You need to understand the risks, legal framework and operate with good ethics. There must be good oversight. What the Council is doing, is that creating a professional workforce is signed up to a code of ethics and operate within the standards it sets. That creates greater assurances these risks are being mitigated.

The Home Office is interested in how we can better align the Council with the Computer Misuse Act, but this won’t be brought forward until the Council has established its standards. There is alignment to be done.

We will be ensuring any future changes take advantage of the new professional landscape emerging.


Webinar question 2 - The majority of practitioners in my community aren’t aware of the UKCSC. How are you getting more people engaged?

We’re a new organisation, and a lot of the work we’re doing is raising awareness and our profile. We’re in the National Cyber Strategy and you’ll find a lot of references to us within government strategy documents.

To achieve greater awareness, we’re doing a lot through marketing, PR, comms and social around the work we’re doing. We want to amplify our voice further through engaging with stakeholders across government and the sector.


Webinar question 3 – How does UKCSC and CIISec align? If both are working towards Charterships, how does this crossover?

To make it clear, there are other organisations chartered in relation to specific awarding titles. From our charter from the Queen in November and the Privy Council, we’re the only organisation which can give a chartered title in relation to cyber security – not just in the UK, but on a global level.


Webinar question 4 – The implementation of the new standards will be encouraged but largely voluntary. Is that correct?

Currently, you’re right – they will be encouraged, but we’re in a pilot phase and we’re going to see where it’s going.

If you’re part of critical national infrastructure, you’re likely in a regulated sector. We’d expect those regulators to look at these organisations – and if they’re applying the standard, it’s almost certainly a good thing.

The model I see is, within the Data Protection Act, there is provision for several codes of practice for all number of different things. But they’re not mandatory. The commissioner sets codes, but you don’t have to follow them; it’s just a tick in the box.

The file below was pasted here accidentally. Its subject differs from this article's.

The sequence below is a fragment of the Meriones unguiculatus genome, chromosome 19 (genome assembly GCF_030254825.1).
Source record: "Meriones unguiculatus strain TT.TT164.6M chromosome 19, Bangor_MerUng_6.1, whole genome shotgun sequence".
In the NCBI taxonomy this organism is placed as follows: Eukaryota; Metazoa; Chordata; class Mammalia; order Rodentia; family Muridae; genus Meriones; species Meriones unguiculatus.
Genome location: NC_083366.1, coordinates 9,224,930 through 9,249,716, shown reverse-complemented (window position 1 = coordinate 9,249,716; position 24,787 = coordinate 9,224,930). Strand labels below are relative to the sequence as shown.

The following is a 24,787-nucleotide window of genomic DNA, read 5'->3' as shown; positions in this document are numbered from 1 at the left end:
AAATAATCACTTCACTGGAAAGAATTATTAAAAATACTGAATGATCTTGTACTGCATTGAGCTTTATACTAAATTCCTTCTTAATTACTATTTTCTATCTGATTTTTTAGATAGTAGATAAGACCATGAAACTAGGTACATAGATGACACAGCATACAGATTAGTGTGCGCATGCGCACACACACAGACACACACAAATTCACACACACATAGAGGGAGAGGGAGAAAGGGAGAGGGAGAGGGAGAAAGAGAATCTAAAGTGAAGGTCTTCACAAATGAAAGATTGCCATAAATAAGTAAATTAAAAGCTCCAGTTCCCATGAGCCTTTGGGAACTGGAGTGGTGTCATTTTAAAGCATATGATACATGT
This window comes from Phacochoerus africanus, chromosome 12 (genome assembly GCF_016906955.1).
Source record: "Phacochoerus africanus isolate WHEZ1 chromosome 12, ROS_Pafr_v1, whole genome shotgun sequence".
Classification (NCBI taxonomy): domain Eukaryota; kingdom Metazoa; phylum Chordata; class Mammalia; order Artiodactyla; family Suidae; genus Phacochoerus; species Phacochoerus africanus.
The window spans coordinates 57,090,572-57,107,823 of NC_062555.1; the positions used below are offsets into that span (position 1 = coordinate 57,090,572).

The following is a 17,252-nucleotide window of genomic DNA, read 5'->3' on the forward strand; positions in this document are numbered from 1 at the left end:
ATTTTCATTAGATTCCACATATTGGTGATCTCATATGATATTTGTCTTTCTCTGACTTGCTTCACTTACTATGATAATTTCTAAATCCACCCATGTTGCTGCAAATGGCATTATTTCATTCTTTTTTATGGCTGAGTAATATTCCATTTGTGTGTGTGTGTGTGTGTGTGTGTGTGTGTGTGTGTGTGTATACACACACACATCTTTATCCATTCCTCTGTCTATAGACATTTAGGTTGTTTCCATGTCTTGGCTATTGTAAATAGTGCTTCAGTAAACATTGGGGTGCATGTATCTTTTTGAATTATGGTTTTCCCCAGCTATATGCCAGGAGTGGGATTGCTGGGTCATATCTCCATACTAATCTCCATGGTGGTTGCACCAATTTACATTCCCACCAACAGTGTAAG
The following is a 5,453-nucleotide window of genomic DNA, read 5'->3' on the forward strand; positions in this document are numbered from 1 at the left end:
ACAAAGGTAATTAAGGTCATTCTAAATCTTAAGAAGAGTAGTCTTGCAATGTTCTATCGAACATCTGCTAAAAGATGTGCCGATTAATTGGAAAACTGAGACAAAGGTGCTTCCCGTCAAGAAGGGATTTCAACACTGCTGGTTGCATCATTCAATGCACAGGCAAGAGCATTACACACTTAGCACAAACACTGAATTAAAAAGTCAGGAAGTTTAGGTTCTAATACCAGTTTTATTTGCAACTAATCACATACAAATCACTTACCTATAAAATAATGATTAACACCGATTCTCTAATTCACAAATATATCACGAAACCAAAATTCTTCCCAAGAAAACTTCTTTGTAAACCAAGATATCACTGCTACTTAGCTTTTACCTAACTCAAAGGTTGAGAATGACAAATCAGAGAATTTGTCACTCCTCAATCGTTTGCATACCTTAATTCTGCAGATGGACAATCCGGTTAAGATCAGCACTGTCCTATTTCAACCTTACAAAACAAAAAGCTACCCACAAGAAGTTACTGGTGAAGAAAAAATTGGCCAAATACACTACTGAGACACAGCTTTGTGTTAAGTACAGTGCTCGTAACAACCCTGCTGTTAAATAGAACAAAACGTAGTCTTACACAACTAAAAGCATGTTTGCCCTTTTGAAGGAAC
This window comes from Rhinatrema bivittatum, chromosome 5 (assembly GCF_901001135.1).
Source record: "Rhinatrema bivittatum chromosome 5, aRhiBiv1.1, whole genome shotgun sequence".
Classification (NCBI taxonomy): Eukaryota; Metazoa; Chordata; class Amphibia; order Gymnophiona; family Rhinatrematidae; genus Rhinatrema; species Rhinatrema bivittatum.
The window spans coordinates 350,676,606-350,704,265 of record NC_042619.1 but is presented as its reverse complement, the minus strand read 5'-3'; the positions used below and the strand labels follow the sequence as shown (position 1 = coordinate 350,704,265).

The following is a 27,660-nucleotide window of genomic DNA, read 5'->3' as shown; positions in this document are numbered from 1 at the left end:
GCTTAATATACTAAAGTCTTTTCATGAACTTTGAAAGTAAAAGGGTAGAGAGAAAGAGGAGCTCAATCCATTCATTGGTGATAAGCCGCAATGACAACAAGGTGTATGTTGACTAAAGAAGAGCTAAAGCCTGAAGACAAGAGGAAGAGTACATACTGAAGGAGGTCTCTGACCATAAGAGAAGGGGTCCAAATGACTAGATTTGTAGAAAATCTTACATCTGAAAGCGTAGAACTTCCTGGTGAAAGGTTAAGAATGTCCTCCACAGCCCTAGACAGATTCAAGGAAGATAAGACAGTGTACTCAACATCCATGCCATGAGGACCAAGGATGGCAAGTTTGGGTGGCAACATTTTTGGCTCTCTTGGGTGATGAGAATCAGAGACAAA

If you’ve gone down a different route and don’t follow them, you need to justify it, which shows you comply with the regulatory requirement.

If an organisation working into CNI is being assessed, and meets the standards set by the Council, it’s a tick in the box. If you’re not, they’ll ask what else you’re doing. That’s where we’ll likely start off.

If this has the effect of raising the bar, then so be it – a positive outcome for all. If it’s not working, we’ll have to look at what else we can do.


Webinar question 5 – It feels like there isn’t alignment between stakeholders about the causes and consequences of regulation of the profession. The implication is the UK workforce is not sufficiently professional and or ethical.

The core evidence the DCMS looks at is collected annually via three major sector surveys: sectoral analysis, the cyber labour market survey and a breaches survey. It's all published on In there, you’ll see evidence – both within cyber and wider economy – that organisations feel like they’re not equipped with the necessary skills they need to achieve resilience.

We know some organisations don’t have the skills, even within the sector itself. There are two issues we look at in Cyber Skills – we talk about cyber skills shortages and the skills gap. They sound the same, but the skills shortage is that there simply aren’t enough people to meet demand – 14,000 extra people are needed each year and it’s getting worse. The skills gap is that those people within the workforce have a capability gap.

In many ways, the Council is the key vehicle to address those problems.


Webinar question 6 – What advice can you give to UK SMB which face cyber risks – how can they engage or develop their cyber capability to meet standards?

The Government provides all sort of advice on how organisations can be made more resilient. The NCSC produces advice on this, and the Gov has specific interventions to help organisations.

The Council is actively engaging with CyBok and a transition is taking place for it to be ported across to the organisation. When looking at the specialisms and centres of excellence, we need to look through the lens of the CyBok, but also the wider sector itself.

We need to simplify standards and show the access into the sector and a lot of the mapping the council is doing is working towards this.


Webinar question 7: 16 roles within the CyBok feels like too many and is too confusing for new entrants, let alone those of us already within the profession